Read the Research and “Raise Your Voice!”
Recently, I was sitting in the Music Room in the Artsbarn, wrapping up a day of teaching. My last class that day was the Inly Chorus and I was struck by how much joy it brought to everyone involved, myself included. They are an amazing group of students with varying levels of musical ability, yet all so dedicated to their music.
It has been said that singing together “brings heartbeats into harmony.” Science has proven that when we sing, our neurotransmitters connect in new and different ways. Endorphins are released, making us healthier, happier, and more creative. Singing together has been a part of tribal music for thousands of years and still today provides environments in which we can form strong bonds and trust in one another.
It is my strong belief that most anybody can sing, even those who think they can’t. Maybe at some time they were told to be quiet, or were judged for their less-than-perfect voice. Yet how many times have we belted out “Auld Lang Syne” on New Year’s Eve? “Happy Birthday” to loved ones? “Sweet Caroline” at baseball games? Singing is not just for the talented elite, it is for ALL of us. We ALL deserve to reap the rewards music offers.
As I reflected on that day’s chorus class, I saw evidence of all of these things. Each student sang from their heart with confidence, trust and support for each other and with an abundance of joy. They were fully engaged and mentally alert. No matter how they felt when they entered my room, each student was lifted by the communal and creative process. Singing together quickly began to share its rewards of happiness, contentment and human connection. The transformation, as always was magical.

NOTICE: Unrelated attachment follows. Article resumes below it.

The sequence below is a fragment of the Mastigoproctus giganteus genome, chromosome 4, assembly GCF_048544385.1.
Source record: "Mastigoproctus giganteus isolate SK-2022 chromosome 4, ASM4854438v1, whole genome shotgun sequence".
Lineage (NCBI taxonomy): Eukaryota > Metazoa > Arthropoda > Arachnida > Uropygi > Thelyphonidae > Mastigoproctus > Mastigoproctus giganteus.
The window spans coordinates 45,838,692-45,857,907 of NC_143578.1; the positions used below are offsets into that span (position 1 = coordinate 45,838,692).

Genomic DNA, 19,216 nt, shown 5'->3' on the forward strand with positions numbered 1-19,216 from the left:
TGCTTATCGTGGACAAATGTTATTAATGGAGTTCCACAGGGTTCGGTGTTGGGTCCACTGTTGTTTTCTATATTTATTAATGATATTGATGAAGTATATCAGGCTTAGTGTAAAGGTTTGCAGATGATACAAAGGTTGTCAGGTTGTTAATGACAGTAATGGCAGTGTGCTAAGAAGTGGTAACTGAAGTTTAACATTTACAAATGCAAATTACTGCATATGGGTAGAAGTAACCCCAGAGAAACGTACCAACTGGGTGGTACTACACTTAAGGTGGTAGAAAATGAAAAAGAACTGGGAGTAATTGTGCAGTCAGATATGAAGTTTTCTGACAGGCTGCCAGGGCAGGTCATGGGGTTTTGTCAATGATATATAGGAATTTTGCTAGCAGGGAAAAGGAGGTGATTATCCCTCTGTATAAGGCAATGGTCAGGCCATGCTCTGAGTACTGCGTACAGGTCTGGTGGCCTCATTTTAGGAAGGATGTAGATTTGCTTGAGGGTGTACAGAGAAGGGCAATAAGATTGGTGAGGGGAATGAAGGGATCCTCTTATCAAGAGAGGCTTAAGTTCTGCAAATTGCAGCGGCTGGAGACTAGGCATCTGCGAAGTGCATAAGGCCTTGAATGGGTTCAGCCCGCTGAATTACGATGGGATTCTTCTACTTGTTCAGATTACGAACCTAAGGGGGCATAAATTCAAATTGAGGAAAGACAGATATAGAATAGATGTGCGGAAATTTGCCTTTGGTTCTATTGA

Meri-Lee Mafera has been teaching music at Inly School for nearly 15 years. She loves singing, teaching and directing musical theater, and feels lucky to be able to do all three at Inly. “I love my job!” she exclaims.
Meri-Lee is a graduate of the Juilliard School of Music, where she obtained her B.F.A. in piano and vocal performance. She completed her graduate studies at Boston University and the Guildhall School of Music in London. Some of her favorite summers have been spent performing and teaching at Tanglewood. Read her full bio here.
You can learn more about the Arts at Inly here.
Read about the latest research on the benefits of singing, as highlighted in Daniel Pink’s new book:
Singing in a choir could be ‘the new exercise’—here’s the surprising science behind why
“Exercise is one of the few activities in life that is indisputably good for us,” writes Daniel H. Pink in his new book, When: The Scientific Secrets of Perfect Timing. “Choral singing might be the new exercise.”
“Choral singing calms the heart and boosts endorphin levels. It improves lung function. It increases pain thresholds and reduces the need for pain medication,” Pink claims, citing research published in Evolution and Human Behavior. It also seems to improve your outlook, boosting mood and self-esteem while alleviating feelings of stress and depression.
These aren’t simply effects of singing. “People who sing in a group report far higher well-being than those who sing solo,” he notes. It’s about synchronizing with others. Rowers and dancers have similarly shown a greater capacity to endure pain when performing in time with others. Read the full article here and watch a TED Talk.